By Hortencia McKechnie
I came to the Virgin London Marathon this year off the back of a brilliant couple of months of running. I’d recently taken 23 minutes off my previous half marathon PB (finally getting a sub 2 hour time) and was feeling fitter than ever. All this meant that my expectations were higher than ever, but also that my pacing was radically different to what I’d managed in the Milton Keynes and Yorkshire marathons in 2014.
Walking to the start zones I got butterflies in my stomach. I haven’t experienced that since my first ever race. But the London Marathon isn’t like any other race. London Marathon is the race you watch when you’re a kid. It’s an event that gets the whole country talking. To me, personally, I feel I would have never even considered becoming a runner if it wasn’t for the years I spent first-aiding the marathon at 24.5 miles along the route. Having seen the determination of ordinary people who just loved running, no matter how fast or slow, was incredibly humbling. On top of that, this is my local marathon. This is the race that friends and family want to come to the streets to see, that nan wants to try and spot you in on the telly. People, who can’t make it to the streets, tracking you on their phones and computers. I have never had so much support in a race before.
The conditions on the morning were perfect for me. A little chilly and overcast (no danger of me getting a sun tan, thankfully). I set off at 9:30 pace, trying to balance all the advice in my head. “Don’t go off too fast” but “you’ve got potential to run a good time”. Running through South London, I saw places I recognised and could watch for landmarks. Turning towards the Cutty Sark and seeing it for the first time had an amazing effect on the crowd. There was no way you couldn’t enjoy the atmosphere as you turned tightly around the 180 degrees of The Cutty Sark.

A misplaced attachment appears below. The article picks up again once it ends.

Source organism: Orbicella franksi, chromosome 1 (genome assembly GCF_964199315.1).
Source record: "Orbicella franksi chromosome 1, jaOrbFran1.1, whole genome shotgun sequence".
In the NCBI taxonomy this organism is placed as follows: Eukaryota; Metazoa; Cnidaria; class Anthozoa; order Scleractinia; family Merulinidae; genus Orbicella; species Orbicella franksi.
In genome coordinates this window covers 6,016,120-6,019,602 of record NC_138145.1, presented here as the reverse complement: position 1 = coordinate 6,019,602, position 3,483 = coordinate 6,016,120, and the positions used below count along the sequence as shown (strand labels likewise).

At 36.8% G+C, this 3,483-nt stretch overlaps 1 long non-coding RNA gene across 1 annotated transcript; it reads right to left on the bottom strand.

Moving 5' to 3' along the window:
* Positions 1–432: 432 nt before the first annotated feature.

I was still maintaining my 9:30 minute mile pace over Tower Bridge as I approached the half way mark. It was one of those moments where you think to yourself “I’m running down the middle of the road, over an iconic landmark. There would be no way I’d get to do this if I wasn’t a runner”. As the route turned towards the Isle of Dogs, we ran alongside the fast runners. I always find it inspiring to see the astonishing athletic ability of the front runners. This kept me going for a bit longer. However, by mile 16, I was beginning to struggle. My legs started protesting and my pace slowed. I kept pushing but started having to make deals with myself. Just thinking about the next landmark or mile marker.
The most important thing to me was to get to mile 24.5 and the Temple Gardens St. John Ambulance post. I needed to show my fellow first aiders that I really do run and that I do it well. So I kept pushing round the City and back towards the Embankment. The crowd were unbelievably loud. So many people cheering “Go vegan!” and even the odd person saying quizzically to their friends “There are vegan runners?”. Somehow I got the Embankment and from there I knew it wasn’t far. Soon I was waving to my first aider friends who had spent the day cheering on all the vegans (between making sure everyone was safe and well, of course). At this point, I was practically at Big Ben. One big corner to turn and then up towards her majesty’s humble abode. My legs felt like there was absolutely nothing left to give by this point, but it was 1 more mile to go. One last, little push. It seemed like the longest mile I’ve ever run. Seeing the 800 meter marker, a distance so familiar to me from track training, I knew I was nearly there but I could barely pick up speed. I do love a good sprint finish, but all I could muster was 200 meters. Two hundred meters till home. Turning the final corner and seeing the finish line, that smile I had misplace somewhere on the Isle of Dogs came back. I was going to finish the London Marathon and cut 45 minutes off my PB. Push harder, lengthen stride, sprint!
4 hours 34 minutes and 59 seconds. I’m happy with that for now, but next time I want to go faster. I always want to go faster.
I got my medal and I went to meet all my lovely vegan friends at the meetup point. Because if there’s anything you deserve after running a marathon it’s vegan cake and good company.